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The Technophobe's Guide to Selling with Social Media

3 things you're already doing offline that can help you sell online

October 2012 By Michael Cornnell

Social Media. It might seem frustrating, ephemeral and ludicrously inefficient, but underneath all the suffering, there’s definite sales potential. Like other sales tactics, the problems people have with social media are often more perceptual than realistic (“I hate it because it takes work,” “Why is everything on Twitter either about Ayn Rand or Justin Bieber if he was also a cat?” etc.). Social media can be mastered same as anything else—all it takes is some work, patience and focus.

Social media is more medium than method. It’s not particularly different than any offline sales process in terms of goals; the variations are all in the “how” and not the “why.” Think of it like being a painter who is going to hang up his brushes and try charcoal drawing for a while. You might be using different tools, but the goal is still the same—to create a beautiful picture. Social media is no different. It’s a tool for achieving the same sales goals you’ve been accomplishing for years. To makes the websites work for you, simply isolate the same tasks you want to accomplish, familiarize yourself with the site’s tools and then get to “painting,” so to speak. Still not sold? Here are three easy, Bob-Ross-worthy, paint-by-numbers ways to start selling with social media, based on things you’re already doing offline.

If you’re having trouble figuring out what to post or say online, think of it this way: Social media is meant for socializing, so use it exactly for that. How would you talk to a client over a business lunch? A networking event? Running into them at the grocery store? Take that conversational mentality and move it online.

Discuss your kids, pets, baseball, craft beers, whatever you normally would with a client to get to know them better, and listen to what they’re saying as well. Do they love cats? Music? A specific author? Do you have a common interest? Are they vocalizing a problem you have the ability to solve? Think about the messages your clients are putting out online and see how they can deepen your relationship.

Every day, not only are thousands of potential clients posting useful information minute-by-minute, they’re also looking to take some in. This exchange of information is the core power of social media (hence, its spot at #1 here), and also is something not that different than what you or your sales staff are doing offline day-to-day. It’s building relationships, learning about the people you’re selling to and teaching them about yourself as well. Some of the social mechanics are a little different (social media has an understood undercurrent of voyeurism, for example), but others are pretty much the same (be polite, interesting, etc.). Ultimately, social media can help you sell the same way a cold-call or networking event can: You’re making contact with a prospect, getting to know them and their needs as they learn about you and your services.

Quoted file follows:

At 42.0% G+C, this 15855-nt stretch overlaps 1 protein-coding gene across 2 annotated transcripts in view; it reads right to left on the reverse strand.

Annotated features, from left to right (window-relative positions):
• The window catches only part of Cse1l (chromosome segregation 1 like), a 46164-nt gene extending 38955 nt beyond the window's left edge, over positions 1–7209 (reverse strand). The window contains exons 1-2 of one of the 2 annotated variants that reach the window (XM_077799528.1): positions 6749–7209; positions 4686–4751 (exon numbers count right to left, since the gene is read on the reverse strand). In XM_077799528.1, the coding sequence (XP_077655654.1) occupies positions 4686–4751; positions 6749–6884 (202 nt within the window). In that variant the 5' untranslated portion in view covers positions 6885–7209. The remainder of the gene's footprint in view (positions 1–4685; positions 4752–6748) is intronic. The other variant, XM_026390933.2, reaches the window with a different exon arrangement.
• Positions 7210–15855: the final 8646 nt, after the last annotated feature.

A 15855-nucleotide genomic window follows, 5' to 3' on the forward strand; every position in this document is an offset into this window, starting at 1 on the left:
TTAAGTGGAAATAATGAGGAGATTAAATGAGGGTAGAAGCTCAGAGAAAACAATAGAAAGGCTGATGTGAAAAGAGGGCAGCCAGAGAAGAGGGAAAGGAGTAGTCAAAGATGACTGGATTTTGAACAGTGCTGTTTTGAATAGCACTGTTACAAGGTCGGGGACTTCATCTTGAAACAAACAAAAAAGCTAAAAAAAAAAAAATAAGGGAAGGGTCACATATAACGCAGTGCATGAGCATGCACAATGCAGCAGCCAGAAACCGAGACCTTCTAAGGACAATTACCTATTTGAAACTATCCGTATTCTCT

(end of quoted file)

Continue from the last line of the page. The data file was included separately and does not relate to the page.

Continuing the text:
Quick Tips
Looking for a few fast ways to punch up your social media performance? Give these tips a try!

THE BEST TIME TO POST: It varies day by day, but in general the hours around lunchtime (between 10 a.m. and 3 p.m.) and after dinner from 7 p.m. to 8 p.m., are the most effective times, as reported by Mashable in the articles “The Best and Worst Times to Share on Facebook, Twitter” and “Sorry, Marketers, You’re Doing Facebook Wrong.” As for days of the week, the website recommends weekend posting (where competition is low and users are starved for content) and avoiding the middle of the week (for whatever reason, Wednesdays are not good social media days).

USE PLENTY OF IMAGES: Images are not only a great way to grab attention, but Facebook also ranks them higher in its display algorithms that determine what users do and don’t see. So if you want to give your messaging a better chance of being seen, use pictures frequently.

LISTEN: A point often glossed over in social media advice is the importance of listening. You can collect an absolutely vast amount of information on the wants and needs of your prospects without speaking a word to your clients. Remember that social media is a conversation, and like any conversation, more than half the work is listening and interpreting what is being said.


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